As for DisneyToon Studios, the brand that had released Disney disappointments like sequels to The Fox and the Hound and Cinderella, has emerged as a fine contender that can rival other animation houses. DisneyToon has been churning out well-received Tinker Bell films on home video in recent years, and saw the potential of Cars spin-off Planes for a theatrical release. Good move, as while Planes was damaged by less-than-favorable reviews, it failed to fly under the radar of families seeking solid entertainment. The high-flying pic grossed nearly $90 million domestically – and over $200 million worldwide. Get ready for Fire & Rescue, the Planes sequel, to perform well next July.
DISNEY (outside of Marvel and Pixar)
2013 has featured limited entries from the main Disney brand, but nonetheless it has seen mixed levels of critical and financial success. Yes, Oz the Great and Powerful failed to reach the Alice in Wonderland-like business Disney had hoped for, but the James Franco film managed to pull in almost $500 million worldwide. It dominated the box office for much of March and will likely see a sequel.
On the other hand, The Lone Ranger was more of a bust and went ka-boom in the minds of studio execs. Few people showed Johnny Depp and Armie Hammer some love for this Western action-adventure. Everyone seems to ignore that the Jerry Bruckheimer production still accumulated some $260 million worldwide, as Disney’s huge write-off on the film downplayed any positive news. But with big risks come big gambles. It paid off for Oz, but sadly not for Ranger.
The lone other release distributed under the Disney banner this year is the highly-anticipated Saving Mr. Banks, which has garnered much praise for its leading performers (Emma Thompson and Tom Hanks) and possesses a strong rating on Rotten Tomatoes (from early reviewers). Come later in December, we will see how audiences flock – or do not flock – to see this film, essentially the making of Mary Poppins. My guess is that domestic earnings will exceed $100 million, if not for the performances, at the very least due to lack of family film competition. However, Saving Mr. Banks does come with a PG-13 rating, thus limiting some parents from considering this as an option to take the kiddos.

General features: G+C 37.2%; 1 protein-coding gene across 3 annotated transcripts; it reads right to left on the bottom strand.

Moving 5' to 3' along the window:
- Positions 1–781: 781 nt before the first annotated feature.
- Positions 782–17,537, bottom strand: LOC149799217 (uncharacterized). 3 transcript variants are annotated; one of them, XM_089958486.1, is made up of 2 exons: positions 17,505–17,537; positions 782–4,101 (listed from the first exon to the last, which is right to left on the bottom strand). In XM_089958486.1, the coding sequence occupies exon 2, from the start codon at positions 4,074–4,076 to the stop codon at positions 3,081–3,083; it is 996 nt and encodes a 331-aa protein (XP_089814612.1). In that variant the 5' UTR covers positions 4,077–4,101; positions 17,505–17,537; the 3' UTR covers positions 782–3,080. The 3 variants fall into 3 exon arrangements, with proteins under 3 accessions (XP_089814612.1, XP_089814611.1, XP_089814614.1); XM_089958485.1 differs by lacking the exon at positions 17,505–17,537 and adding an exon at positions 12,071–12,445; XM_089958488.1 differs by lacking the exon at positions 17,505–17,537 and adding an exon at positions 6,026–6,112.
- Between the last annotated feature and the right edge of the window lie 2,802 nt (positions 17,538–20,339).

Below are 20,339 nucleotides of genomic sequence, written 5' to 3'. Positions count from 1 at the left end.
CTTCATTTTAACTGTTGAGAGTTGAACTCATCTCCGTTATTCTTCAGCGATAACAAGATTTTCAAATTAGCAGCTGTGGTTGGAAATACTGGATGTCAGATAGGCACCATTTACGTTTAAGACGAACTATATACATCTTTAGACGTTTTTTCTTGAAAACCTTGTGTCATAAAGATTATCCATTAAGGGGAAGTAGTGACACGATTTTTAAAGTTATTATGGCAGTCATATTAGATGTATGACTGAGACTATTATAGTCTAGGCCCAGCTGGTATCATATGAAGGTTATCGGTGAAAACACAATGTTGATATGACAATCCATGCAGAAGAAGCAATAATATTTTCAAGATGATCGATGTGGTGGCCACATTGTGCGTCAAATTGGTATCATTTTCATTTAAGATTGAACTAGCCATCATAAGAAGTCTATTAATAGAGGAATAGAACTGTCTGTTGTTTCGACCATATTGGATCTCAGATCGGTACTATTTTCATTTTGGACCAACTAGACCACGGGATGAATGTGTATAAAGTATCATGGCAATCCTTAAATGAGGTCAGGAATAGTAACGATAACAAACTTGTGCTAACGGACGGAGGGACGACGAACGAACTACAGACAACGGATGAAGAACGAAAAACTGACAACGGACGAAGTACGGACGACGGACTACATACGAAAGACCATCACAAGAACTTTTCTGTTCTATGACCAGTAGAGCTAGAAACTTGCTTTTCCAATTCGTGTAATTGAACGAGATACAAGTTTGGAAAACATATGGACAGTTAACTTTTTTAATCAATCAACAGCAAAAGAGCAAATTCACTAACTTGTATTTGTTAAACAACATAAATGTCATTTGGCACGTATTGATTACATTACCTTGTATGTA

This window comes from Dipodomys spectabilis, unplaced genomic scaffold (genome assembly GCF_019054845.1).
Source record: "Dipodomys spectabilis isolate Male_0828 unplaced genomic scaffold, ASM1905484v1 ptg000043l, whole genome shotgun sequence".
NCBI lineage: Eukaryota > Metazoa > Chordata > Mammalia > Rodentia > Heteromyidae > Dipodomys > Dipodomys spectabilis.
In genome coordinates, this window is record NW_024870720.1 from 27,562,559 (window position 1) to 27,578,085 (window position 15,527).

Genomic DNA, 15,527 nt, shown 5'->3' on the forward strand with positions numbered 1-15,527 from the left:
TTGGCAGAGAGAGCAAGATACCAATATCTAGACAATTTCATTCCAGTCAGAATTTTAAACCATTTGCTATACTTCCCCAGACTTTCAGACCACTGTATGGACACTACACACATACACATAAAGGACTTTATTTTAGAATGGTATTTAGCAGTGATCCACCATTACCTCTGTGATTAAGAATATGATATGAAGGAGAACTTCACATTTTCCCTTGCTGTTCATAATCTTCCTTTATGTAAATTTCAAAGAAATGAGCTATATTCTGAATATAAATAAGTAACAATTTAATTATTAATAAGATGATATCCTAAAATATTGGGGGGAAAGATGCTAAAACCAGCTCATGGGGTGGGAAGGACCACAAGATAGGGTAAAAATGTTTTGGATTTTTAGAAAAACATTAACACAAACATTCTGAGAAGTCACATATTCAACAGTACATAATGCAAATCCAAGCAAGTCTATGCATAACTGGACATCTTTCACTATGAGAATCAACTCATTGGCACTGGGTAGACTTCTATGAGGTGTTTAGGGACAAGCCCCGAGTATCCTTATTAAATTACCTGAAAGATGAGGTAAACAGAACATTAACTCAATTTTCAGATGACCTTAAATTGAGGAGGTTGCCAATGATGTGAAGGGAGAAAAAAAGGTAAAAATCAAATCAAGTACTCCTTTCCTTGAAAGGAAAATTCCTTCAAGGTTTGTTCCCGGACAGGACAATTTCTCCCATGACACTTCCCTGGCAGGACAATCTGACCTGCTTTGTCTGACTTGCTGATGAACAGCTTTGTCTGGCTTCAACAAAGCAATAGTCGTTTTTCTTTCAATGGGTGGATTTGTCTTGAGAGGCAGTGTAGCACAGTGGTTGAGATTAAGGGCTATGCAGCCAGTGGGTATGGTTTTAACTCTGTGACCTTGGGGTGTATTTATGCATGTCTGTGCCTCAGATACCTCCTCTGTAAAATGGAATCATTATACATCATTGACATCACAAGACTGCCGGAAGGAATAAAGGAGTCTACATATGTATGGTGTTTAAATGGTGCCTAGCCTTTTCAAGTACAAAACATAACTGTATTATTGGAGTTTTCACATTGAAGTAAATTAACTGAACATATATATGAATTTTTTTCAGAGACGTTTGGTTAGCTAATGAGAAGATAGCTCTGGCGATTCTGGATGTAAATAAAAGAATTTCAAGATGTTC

Last, we must reflect on how the distribution of a couple of DreamWorks films each year under the Touchstone Pictures banner can fail. This year featured the disappointing The Fifth Estate, starring Benedict Cumberbatch as Julian Assange, and Delivery Man, with Vince Vaughan as a sperm donor father to hundreds of kids. Neither of these pics enticed audiences to shell out their cash. These failures contrast with the previous successes of this distribution deal, marked by 2011’s The Help and 2012’s Lincoln. We must wonder what the coming years will bring in terms of hits and money.
FINAL ASSESSMENT: DISNEY FILMS OF 2013
This year boasted a limited load of film options from Disney – among the lowest in years, following Disney’s strategy of releasing fewer movies – but what it has lacked in quantity it has made it back in cash. The quality of the films has ranged from awesome (Frozen) to somewhat-forgettable (Oz), but Disney’s focus on making mostly blockbusters has scored them much praise and cash. 2014 looks to add some more middle-of-the-range hits (expect the modestly-budgeted baseball pic Million Dollar Arm and comedy Alexander and the Terrible, Horrible, No Good, Very Bad Day to perform decently. These types of films are a return to form for the studio, which this year had none outside of the “blockbuster” category. I think Disney’s film platform has shown its strength, and I applaud its accomplishments. But I also value the smaller entries on the slate alongside the mammoths.
What did you think of Disney’s 2013 film line-up? What was your favorite? Share your thoughts!
This is Brett Nachman, signing off. Follow me on Twitter for alerts of new editions of Disney In Depth, Thursdays on Geeks of Doom!